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Title: Calcareous nannofossil biostratigraphy and depositional history of the late Cretaceous to early Miocene sequence of Iraq
Author: Starkie, Stephen Patrick
ISNI:       0000 0001 3478 0955
Awarding Body: University of London
Current Institution: University College London (University of London)
Date of Award: 1994
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This thesis presents a new calcareous nannofossil based zonation scheme for Iraq based upon the examination of 515 drill cutting, conventional core and bit samples from both southern and northern Iraq. This zonation consists of 13 zones and 7 subzones covering the Late Cretaceous to Early Miocene. To date no detailed nannofossil zonation scheme was available for Iraq and therefore the nannofossil zonation presented here breaks new ground. The new zonation scheme has also been successfully correlated with the established global calcareous nannofossil zonation schemes of Martini (1971), Okada and Burky (1980) and Varol (1989). In addition, this zonation has been correlated with nannofossil zonation schemes applied in other Middle Eastern countries. These correlations have enabled Iraq to be put into a global and regional stratigraphic framework. The new zonation scheme has also been integrated with global planktonic foraminiferal zonation schemes and both planktonic and benthonic foraminiferal zonation schemes previously produced for Iraq. This was done to assess the dates previously assigned to the formations being analysed during this study. The new nannofossil scheme has also been correlated with the magnetobiostratigraphic timescale so that the timing of tectonic events, the duration of hiatuses and sedimentation rates could be assessed for the study area. This information has been used to refine the existing sediment deposition models believed to be active in Iraq during the time period studied. Finally, concentrations of certain nannofossil groups noted in the study area during particular time periods are explained with reference to regional and global environmental conditions associated with local salinity changes and global warming and cooling.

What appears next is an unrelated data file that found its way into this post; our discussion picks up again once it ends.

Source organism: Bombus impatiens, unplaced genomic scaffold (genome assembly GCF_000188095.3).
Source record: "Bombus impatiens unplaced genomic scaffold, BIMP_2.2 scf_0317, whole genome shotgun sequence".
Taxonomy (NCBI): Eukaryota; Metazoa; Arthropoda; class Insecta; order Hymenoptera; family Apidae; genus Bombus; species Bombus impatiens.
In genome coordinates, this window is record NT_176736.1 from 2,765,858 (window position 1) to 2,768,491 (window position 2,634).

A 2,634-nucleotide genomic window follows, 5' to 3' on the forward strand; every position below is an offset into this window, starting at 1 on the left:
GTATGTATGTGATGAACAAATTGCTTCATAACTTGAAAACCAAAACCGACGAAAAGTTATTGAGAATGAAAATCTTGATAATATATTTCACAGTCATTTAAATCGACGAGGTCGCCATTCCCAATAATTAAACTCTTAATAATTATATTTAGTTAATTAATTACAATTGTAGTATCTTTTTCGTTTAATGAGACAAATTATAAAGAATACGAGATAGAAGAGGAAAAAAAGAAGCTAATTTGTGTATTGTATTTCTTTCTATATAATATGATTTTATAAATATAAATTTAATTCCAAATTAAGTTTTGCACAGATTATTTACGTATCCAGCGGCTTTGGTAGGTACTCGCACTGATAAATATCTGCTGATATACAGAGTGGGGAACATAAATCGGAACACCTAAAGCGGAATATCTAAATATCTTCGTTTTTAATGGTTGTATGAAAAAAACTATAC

Supervisor: Not available Sponsor: Not available
Qualification Name: Thesis (Ph.D.) Qualification Level: Doctoral
EThOS ID:  DOI: Not available
Keywords: Geology